To all of you who've been admitted to Oberlin as an Early Decision applicant, congratulations. This post is aimed specifically at you, although anyone enrolling at Oberlin will find this helpful.
I know -- you haven't even officially enrolled and I'm telling you what to do before you graduate. That's 4 (or 5) years down the road. So much is going to happen between now and then. But as you think about your college home and what you're going to do here, think about ways to make your experience special and distinctive to you.
So, here are some things that you should seriously consider doing before you graduate from this magical institution.
Teach an ExCo
Hopefully you're familiar with ExCo (the Experimental College). Founded in 1968, this program allows students, faculty, staff, or townspeople to teach a class not normally found in the curriculum. You've got to know your stuff, though -- the classes are offered for credit towards graduation.
ExCo classes really fall into two large categories: classes that are academic in nature and classes that are not academic in nature. The academic ones could easily cover information only tangentially addressed in classes. If you are a Cinema Studies major and love Quentin Tarantino films and find that his filmography isn't being covered in class, you could teach an ExCo: watch a film a week and discuss it. I took a class on Zionist thinkers that added to my Jewish Studies major wonderfully.
While the academic ExCo classes are great, the other ones are fun too. One of my colleagues started ToadsCo, the class that teaches basic anuran (that's frogs and toads to you and me) biology and gets students out to hunt for said amphibians. There's TurksCo, an introduction to the Turkish language. There's Onedirexco, a study of One Direction. I taught a class on how to play bridge (yes, the game that your grandparents play).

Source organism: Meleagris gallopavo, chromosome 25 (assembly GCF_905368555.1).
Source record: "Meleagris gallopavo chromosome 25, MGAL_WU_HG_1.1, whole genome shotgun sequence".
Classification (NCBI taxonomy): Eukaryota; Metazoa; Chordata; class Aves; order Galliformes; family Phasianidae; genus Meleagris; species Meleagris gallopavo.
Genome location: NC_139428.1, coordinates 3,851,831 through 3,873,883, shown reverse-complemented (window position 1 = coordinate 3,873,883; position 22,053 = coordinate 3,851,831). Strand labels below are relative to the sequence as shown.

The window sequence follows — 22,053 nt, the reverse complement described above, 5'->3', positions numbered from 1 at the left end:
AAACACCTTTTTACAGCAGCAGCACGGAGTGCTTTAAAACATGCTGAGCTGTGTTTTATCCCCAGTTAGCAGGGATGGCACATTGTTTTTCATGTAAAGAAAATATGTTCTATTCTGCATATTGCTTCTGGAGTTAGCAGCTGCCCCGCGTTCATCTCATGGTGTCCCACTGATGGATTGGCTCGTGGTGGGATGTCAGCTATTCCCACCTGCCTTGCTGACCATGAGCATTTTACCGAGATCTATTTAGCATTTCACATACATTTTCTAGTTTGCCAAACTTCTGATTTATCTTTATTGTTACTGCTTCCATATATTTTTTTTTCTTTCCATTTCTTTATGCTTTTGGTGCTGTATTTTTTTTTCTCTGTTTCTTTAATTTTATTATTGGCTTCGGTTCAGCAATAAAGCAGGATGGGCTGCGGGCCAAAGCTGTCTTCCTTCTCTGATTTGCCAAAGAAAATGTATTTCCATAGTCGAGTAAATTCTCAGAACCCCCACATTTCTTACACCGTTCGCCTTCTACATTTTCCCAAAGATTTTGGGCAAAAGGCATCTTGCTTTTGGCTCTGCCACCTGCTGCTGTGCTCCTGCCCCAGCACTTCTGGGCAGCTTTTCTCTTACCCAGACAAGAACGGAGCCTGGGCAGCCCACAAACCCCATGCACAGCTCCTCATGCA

The sky's the limit with ExCo. Give it a try and you won't regret it.
Take a class because of the professor, not the subject matter
You may have an idea of what you want to study in college. You may even be ready to declare your major on the first day of class. But take a step back, breathe, and try a class totally outside of your comfort zone for the sole reason that you've heard the best things about the professor.
Why should you do this? Because this is what liberal arts is really all about. Try new classes and you'll be amazed at how your thinking can change. Professors can inspire you and open your eyes to new ideas or ways of thinking about things in your other classes.
Go to Organ Pump
Way back in 1992 (yes, when I was a student at Oberlin), a group of organ majors coaxed some students out of line for The 'Sco with the promise of bawdy humor and a good time. Little did they know that they were in for an organ concert in Finney Chapel. To this day, the midnight concerts attract large crowds of students to hear great music, hang out together, and to lie on the floor and feel the vibrations of the stage from the C.B. Fiske organ. It's one concert not to be missed. Don't believe me? Read the New York Times article about it.
Every story you've heard is true. Yes, you can rent a piece of art for $5. Yes, there are works by Picasso and Matisse and Dali and Miro and Chagall in the art rental collection. Yes, in the 80+ years of doing art rental, there has never been a piece of artwork damaged, destroyed, or not returned. So get up on one Saturday morning, wait in line, and see what you get. I promise you won't be disappointed.
Attend an Opera
So you're not an opera fan? You haven't seen an Oberlin College opera. The Conservatory stages an opera each semester (one in English, one in the original language with subtitles). The productions are spectacular, the performances are amazing, and it will cost you less than a new-release movie in a major city. It's a great way to be exposed to some new culture, and if you're not into it, it's easy to skip out at intermission. But you never know who'll be in the show -- our former President, Marvin Krislov, was cast in one of them. Maybe President Ambar will be next?
This is just the tip of the iceberg. There are so many amazing things to do on campus: OSCA, Solarity, Fall Forward, play with the cats at Ginko Gallery, work at Slow Train or the Local. The list can go on and on. Early Decision admits -- what are you looking forward to? And current Obies -- what would you recommend members of the Class of 2026 do before they graduate?